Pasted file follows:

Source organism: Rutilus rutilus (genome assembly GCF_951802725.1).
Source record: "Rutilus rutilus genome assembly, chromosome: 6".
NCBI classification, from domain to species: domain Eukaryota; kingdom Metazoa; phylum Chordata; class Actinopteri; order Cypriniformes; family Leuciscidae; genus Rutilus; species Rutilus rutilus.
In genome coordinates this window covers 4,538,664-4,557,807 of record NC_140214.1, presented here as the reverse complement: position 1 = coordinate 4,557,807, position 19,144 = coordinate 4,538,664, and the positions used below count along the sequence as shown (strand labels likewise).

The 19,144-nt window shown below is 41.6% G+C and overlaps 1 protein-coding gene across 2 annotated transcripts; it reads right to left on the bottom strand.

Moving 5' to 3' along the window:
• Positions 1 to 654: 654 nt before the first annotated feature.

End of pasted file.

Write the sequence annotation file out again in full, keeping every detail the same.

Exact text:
Source organism: Rutilus rutilus (genome assembly GCF_951802725.1).
Source record: "Rutilus rutilus genome assembly, chromosome: 6".
NCBI classification, from domain to species: domain Eukaryota; kingdom Metazoa; phylum Chordata; class Actinopteri; order Cypriniformes; family Leuciscidae; genus Rutilus; species Rutilus rutilus.
In genome coordinates this window covers 4,538,664-4,557,807 of record NC_140214.1, presented here as the reverse complement: position 1 = coordinate 4,557,807, position 19,144 = coordinate 4,538,664, and the positions used below count along the sequence as shown (strand labels likewise).

The 19,144-nt window shown below is 41.6% G+C and overlaps 1 protein-coding gene across 2 annotated transcripts; it reads right to left on the bottom strand.

Moving 5' to 3' along the window:
• Positions 1 to 654: 654 nt before the first annotated feature.